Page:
The museum’s publications program is an outgrowth of the research program and extends the museum’s mission beyond its walls. Since its inception, the museum has had a remarkably active publications program. In 1955 it cooperated in the publication of The Northwest Gun, a monograph about the weapons regularly sold to Indians by fur traders. It sponsored the research for The Plains Rifle in 1960. The publication in book form of other important museum research on such topics as Hawken rifles, the journals of fur trader David Adams, and the history of G. K. Warren’s explorations in the West have added significantly to our knowledge of the frontier and the fur trade.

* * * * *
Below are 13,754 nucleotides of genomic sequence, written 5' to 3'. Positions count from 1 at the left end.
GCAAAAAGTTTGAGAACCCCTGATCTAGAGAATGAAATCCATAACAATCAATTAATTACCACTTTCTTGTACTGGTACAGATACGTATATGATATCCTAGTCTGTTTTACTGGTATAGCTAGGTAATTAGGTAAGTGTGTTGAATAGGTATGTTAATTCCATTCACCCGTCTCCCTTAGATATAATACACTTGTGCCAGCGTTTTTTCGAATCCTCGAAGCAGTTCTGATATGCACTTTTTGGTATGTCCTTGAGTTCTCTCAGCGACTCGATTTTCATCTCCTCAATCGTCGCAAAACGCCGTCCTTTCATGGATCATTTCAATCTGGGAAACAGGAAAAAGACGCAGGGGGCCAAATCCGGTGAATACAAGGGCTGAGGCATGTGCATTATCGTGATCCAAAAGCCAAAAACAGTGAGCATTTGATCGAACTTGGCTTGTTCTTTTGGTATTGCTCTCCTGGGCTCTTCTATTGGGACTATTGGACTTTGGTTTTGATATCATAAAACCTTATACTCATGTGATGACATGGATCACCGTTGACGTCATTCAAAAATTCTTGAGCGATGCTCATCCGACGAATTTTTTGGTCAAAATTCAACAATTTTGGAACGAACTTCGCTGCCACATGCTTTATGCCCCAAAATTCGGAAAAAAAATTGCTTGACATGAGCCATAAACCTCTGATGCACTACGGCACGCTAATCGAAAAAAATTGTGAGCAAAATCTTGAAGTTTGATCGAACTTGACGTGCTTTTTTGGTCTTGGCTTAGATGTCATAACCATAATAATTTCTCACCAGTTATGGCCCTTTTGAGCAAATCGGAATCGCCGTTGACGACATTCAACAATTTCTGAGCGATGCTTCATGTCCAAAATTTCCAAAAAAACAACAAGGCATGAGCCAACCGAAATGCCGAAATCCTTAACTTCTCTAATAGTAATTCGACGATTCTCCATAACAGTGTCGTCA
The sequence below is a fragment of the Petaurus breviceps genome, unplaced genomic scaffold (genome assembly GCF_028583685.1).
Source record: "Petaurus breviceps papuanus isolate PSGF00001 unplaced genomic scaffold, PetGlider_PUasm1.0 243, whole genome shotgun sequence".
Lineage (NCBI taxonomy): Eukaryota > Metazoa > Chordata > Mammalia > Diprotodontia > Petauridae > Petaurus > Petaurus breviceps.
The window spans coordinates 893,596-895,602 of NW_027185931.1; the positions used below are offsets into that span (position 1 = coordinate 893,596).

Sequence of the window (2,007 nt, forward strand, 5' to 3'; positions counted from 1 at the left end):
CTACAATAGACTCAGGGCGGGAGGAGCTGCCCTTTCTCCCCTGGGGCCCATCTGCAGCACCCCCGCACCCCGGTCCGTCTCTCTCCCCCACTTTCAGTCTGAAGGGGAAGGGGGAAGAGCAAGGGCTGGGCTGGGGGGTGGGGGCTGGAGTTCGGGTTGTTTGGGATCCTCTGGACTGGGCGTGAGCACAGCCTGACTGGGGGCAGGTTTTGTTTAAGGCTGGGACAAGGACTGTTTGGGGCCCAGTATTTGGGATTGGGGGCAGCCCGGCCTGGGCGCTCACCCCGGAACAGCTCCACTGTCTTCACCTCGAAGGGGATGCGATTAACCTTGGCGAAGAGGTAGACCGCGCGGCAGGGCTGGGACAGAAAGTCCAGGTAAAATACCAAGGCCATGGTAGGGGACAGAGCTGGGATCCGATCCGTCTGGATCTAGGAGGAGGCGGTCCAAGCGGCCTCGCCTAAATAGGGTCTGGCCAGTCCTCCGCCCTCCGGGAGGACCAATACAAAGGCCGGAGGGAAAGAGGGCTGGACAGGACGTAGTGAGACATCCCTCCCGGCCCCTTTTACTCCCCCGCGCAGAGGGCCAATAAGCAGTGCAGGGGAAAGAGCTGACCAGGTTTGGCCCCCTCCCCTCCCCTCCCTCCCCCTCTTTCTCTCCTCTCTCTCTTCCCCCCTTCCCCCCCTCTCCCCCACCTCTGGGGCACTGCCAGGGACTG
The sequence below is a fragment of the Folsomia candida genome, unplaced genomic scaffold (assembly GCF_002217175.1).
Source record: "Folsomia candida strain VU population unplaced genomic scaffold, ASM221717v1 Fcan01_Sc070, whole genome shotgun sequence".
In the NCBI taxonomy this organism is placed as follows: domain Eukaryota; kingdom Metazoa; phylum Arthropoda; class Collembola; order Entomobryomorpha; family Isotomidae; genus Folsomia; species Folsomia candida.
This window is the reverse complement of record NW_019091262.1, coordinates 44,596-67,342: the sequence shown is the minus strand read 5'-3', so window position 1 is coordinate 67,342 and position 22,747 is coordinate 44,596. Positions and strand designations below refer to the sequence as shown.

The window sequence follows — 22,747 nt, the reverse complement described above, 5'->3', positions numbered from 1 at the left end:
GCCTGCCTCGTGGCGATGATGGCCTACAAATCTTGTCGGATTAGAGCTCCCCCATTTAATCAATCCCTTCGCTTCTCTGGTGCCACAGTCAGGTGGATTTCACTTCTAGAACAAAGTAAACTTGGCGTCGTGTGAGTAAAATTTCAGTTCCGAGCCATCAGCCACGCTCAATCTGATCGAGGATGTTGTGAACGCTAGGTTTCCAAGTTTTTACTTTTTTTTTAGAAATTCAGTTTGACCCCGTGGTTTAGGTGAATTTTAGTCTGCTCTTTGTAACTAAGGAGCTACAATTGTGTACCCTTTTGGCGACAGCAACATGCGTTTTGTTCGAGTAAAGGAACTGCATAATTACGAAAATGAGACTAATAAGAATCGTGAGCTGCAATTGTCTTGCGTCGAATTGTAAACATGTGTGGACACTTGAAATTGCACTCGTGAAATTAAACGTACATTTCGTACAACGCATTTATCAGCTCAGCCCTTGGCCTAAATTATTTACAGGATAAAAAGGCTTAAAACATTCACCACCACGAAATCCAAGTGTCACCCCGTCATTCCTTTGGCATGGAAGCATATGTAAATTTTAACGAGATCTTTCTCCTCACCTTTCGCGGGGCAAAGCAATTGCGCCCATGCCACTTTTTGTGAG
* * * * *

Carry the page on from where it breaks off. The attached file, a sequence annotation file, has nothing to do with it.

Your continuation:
A primary purpose of this institution is to provide useful and accurate information about the fur trade to the public. The museum has supplied thousands of photographs and provided research to hundreds of individuals and museums, but especially to publishers, including Time-Life, Reader’s Digest, Smithsonian, and National Geographic. We receive about 3,000 pieces of mail, hundreds if not thousands of emails and hundreds of questions each year from our on-site visitors. The staff does its best to answer them. If a response requires photography, extensive research, or the examination of an artifact, the museum requests payment of an hourly fee to offset costs. Members receive a discount on this fee as part of their benefits.